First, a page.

In light of everything that’s happened in the United States this past week (and the last month, considering how raw the June 12 Orlando shooting still is), everything election-related seems somewhat trivial at the moment. It’s hard to focus on the potential outcome in November when every week, the death toll mounts, and more innocent lives are lost over acts of gun violence.
Yet as we grieve for victims at Pulse, Alton Sterling, Philando Castile, and the Dallas police officers—and as President Obama makes yet another sober statement about the need to crack down on lax gun laws—we can’t forget whose hands much of the power to change said laws will fall into before the year is out. It’s key to keep up with the major events playing out on the campaign trail as Hillary Clinton and Donald Trump slog towards the general election, since ultimately, it’s as a result of these day-to-day details that presidents are chosen.
Here, the can’t-miss moments from the last week or so.
Clinton and Trump Respond to Dallas
This morning, both candidates announced that they would postpone campaign events today in the wake of last night’s deadly sniper shootings at a protest in Dallas that killed five police officers and wounded at least six more.
Clinton tweeted her grief over the tragic incident this morning.
She also addressed the shootings of Philando Castile and Alton Sterling earlier this week.
Trump tweeted prayers and condolences to the families of the Dallas officers, and released a Facebook statement that said: “We must restore law and order. We must restore the confidence of our people to be safe and secure in their homes and on the street.”
Bernie Sanders will Finally Endorse Clinton
Vermont Senator Bernie Sanders, who put up a good fight against Hillary Clinton in the primaries, and won the support of millions of U.S. voters—particularly young ones—is expected to give her his public support once and for all next Tuesday at a campaign event in New Hampshire. In an interview this week, he told Bloomberg’s Albert R. Hunt: “We have got to do everything that we can to defeat Donald Trump and elect Hillary Clinton. I don’t honestly know how we would survive four years of Donald Trump as a president.”
Chris Christie is Trying Out to Be Trump’s Running Mate
Although today’s campaign events were canceled because of the tragedy in Dallas, the fact that Chris Christie was scheduled to join Trump during two events in South Florida hints that he’s publicly trying out for the role of Trump’s potential running mate, since Trump has appeared at events with other potential running mates, including Senator Bob Corker of Tennessee and former speaker of the House Newt Gingrich. Trump’s campaigning in Florida is likely key to his strategy, since the demographic shifts in that state could mean it makes or breaks his candidacy.
Annnd the Clinton Email Saga Continues
Although the FBI announced this week that it would not prosecute Hillary Clinton for mishandling classified information by using a private email server while she was secretary of state, the State Department announced yesterday that it would reopen its internal investigation into Clinton and her top aides. A spokesperson for the State Department said former officials can still face punishment, from counseling and warnings, to removal of security clearance.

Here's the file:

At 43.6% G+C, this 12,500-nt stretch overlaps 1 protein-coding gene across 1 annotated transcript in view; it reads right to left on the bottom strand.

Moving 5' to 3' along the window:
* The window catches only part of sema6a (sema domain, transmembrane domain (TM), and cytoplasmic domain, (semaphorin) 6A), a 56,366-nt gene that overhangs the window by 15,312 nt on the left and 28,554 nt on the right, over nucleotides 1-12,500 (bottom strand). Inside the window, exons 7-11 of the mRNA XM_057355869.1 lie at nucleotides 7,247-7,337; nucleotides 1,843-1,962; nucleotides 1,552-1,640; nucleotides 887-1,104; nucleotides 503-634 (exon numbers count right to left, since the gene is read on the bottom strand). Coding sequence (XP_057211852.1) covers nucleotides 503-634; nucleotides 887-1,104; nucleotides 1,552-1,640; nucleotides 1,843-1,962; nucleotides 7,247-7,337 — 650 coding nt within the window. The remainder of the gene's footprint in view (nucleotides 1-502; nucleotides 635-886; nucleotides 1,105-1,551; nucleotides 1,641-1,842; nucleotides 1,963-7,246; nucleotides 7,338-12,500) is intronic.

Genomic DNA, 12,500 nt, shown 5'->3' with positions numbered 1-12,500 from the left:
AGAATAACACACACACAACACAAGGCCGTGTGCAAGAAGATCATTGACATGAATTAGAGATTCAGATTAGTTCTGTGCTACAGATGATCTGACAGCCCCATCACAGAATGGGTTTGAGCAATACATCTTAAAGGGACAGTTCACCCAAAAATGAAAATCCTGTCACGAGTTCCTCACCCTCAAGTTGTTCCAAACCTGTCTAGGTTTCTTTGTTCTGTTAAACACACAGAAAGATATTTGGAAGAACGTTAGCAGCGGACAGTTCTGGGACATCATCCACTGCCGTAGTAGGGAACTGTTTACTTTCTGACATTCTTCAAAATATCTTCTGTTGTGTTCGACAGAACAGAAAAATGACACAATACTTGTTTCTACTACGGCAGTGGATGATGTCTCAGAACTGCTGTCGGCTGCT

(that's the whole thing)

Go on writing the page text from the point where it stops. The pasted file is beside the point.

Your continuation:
Trump Praises Saddam Hussein
At a rally on July 5, Donald Trump made comments that seemed to find the good in Saddam Hussein, the late Iraqi dictator who was condemned for his brutal dictatorship and considered a U.S. enemy: “He was a bad guy, a really bad guy. But you know what he did well? He killed terrorists. He did that so good.” He called Iraq the “Harvard for terrorism,” saying that if you want to be a terrorist, that’s where you go. This follows other concerning comments Trump has made about other authoritarian leaders such as Russian President Vladimir Putin and North Korean dictator Kim Jong Un.
Voters Feel ‘Meh’ About Both Candidates, Says Survey
What is widely considered to be the most accurate election poll—the Pew Survey—came out yesterday, and showed that most voters aren’t psyched about their options for the next president: 58 percent of Americans are not satisfied with the choice between Clinton and Trump, while only 40 percent are satisfied. Ironically, last time voters disliked their choices even close to this much was when the other Clinton—Bill—was on the ticket. In better news, people’s perceptions of the economy and job conditions appear to be more optimistic.
Even if He’s Elected, Trump Doesn’t Rule out Quitting
In a recent interview, when asked about a scenario in which he wins the presidency and then forgoes it, Trump smiled and said, “I’ll let you know how I feel about it after it happens,” leading journalists to wonder just how much of Trump’s words and actions are done as a publicity stunt—and whether he really could be more interested in winning the presidency than actaully serving as president.